“But for the Grace of God Go I…”

This is not the post I was going to write today.

This is actually a re-vamped re-run from last year.  But Wait!!!  I promise you there is nothing I could have written that would be any better or more pure, than this true story during this season of gratitude.

A year ago when I published the original post, I had just 3 family members and 4 friends who actually read my blog.

Let me say right here that I am grateful for all of you – because of your reading, your likes, and sharing – this blog has been catapulted into the stratosphere!  I thank each one of you so very much.


This is the true story that taught me the gift of empathy.

I grew up hearing this phrase …

“But for the grace of God go I.”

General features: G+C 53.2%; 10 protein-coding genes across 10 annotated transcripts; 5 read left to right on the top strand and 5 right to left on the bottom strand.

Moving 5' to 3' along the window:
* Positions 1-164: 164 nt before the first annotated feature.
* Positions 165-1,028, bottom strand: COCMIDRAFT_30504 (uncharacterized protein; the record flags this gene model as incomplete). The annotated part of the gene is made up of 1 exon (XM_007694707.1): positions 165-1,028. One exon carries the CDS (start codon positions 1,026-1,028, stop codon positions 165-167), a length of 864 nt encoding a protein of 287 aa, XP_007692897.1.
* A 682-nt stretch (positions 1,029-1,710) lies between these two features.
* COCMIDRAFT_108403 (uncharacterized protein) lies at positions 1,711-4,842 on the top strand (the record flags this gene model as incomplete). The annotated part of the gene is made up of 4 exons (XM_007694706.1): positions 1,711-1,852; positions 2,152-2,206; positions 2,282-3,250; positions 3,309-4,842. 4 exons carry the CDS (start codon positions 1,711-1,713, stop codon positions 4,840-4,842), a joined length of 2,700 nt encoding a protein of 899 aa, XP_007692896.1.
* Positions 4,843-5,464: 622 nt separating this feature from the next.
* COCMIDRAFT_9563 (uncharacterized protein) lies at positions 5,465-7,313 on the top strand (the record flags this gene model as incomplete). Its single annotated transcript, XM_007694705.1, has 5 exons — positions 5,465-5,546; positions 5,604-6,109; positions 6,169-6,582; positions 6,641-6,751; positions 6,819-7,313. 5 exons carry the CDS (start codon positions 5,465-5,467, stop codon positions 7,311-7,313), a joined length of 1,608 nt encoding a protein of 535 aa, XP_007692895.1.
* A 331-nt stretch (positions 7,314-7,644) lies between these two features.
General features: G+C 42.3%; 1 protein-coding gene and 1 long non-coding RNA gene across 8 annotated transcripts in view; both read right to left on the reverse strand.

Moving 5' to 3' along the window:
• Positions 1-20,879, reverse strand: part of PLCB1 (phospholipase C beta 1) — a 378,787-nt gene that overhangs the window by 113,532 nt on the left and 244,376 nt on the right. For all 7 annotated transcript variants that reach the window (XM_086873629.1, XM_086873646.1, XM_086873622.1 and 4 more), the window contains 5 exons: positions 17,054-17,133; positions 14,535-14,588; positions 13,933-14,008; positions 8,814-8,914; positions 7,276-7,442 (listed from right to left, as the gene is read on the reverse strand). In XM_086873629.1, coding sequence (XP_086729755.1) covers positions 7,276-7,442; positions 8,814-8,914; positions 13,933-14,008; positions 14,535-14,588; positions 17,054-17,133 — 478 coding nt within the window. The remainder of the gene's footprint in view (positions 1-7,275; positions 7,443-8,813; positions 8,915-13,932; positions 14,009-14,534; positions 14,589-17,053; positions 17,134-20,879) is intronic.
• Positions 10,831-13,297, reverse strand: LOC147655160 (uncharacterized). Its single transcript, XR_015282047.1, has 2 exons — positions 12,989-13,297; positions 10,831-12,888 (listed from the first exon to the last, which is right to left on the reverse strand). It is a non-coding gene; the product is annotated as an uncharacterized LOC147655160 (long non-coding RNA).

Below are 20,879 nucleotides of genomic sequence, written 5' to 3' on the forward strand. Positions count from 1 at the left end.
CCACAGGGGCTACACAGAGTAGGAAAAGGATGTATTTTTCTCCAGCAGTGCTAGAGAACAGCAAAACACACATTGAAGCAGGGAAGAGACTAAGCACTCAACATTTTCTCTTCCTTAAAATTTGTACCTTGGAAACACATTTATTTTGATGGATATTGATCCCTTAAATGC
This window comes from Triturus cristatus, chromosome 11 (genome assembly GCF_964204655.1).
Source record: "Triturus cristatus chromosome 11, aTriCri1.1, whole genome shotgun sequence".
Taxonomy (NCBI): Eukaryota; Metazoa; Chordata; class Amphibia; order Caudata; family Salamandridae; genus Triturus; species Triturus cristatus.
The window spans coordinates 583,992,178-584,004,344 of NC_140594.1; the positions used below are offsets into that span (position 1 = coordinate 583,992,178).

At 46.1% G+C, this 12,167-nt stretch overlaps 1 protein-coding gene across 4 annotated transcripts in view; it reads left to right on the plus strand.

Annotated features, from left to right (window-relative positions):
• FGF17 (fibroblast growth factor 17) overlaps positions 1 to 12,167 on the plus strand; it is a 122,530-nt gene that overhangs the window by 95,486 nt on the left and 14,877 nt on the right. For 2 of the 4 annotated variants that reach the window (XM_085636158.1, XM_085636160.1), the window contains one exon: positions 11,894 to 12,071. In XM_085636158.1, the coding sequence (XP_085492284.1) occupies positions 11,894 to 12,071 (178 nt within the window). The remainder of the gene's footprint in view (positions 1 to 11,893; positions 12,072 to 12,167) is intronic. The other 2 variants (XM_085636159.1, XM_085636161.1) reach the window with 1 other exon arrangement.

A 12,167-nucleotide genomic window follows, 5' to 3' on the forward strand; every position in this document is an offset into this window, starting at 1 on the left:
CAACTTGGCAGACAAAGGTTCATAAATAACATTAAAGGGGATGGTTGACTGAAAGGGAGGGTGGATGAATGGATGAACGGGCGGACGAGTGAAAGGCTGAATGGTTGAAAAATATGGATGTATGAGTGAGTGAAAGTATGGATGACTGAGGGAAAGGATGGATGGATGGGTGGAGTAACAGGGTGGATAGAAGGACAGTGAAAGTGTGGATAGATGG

Those words had a tremendous impact on molding the person I would become.

Perhaps we listen more carefully to words that are muttered, and not spoken directly to us.

Words that are not meant for our ears – but just an utterance seem to capture our attention.

My grandma was driving down the old dirt road instinctively swerving to dodge the familiar mud holes.

On the radio, Marty Robbins was crooning “Out in a West Texas town of El Paso”, while we sang along, chomping our juicy fruit gum to the rhythm, when her singing suddenly stopped – and I heard her solemnly whisper these words to herself,

“But for the grace of God go I”.

Craning my neck to look out the windows of her pink & black Rambler in an attempt to see what she was talking about.  Just one glimpse and I knew exactly what my grandma meant by that phrase.

From an early age, I spent a great deal of time with my grandparents on their little farm in one of the poorest rural communities in our state.

Our closest neighbors lived in a little tin shack, right across the road from our dilapidated barn.

Every Saturday in every season, from the time I turned six, I would make the weekly trek from grandma’s cozy kitchen through our pasture and out our farm gates, up to this tin shack.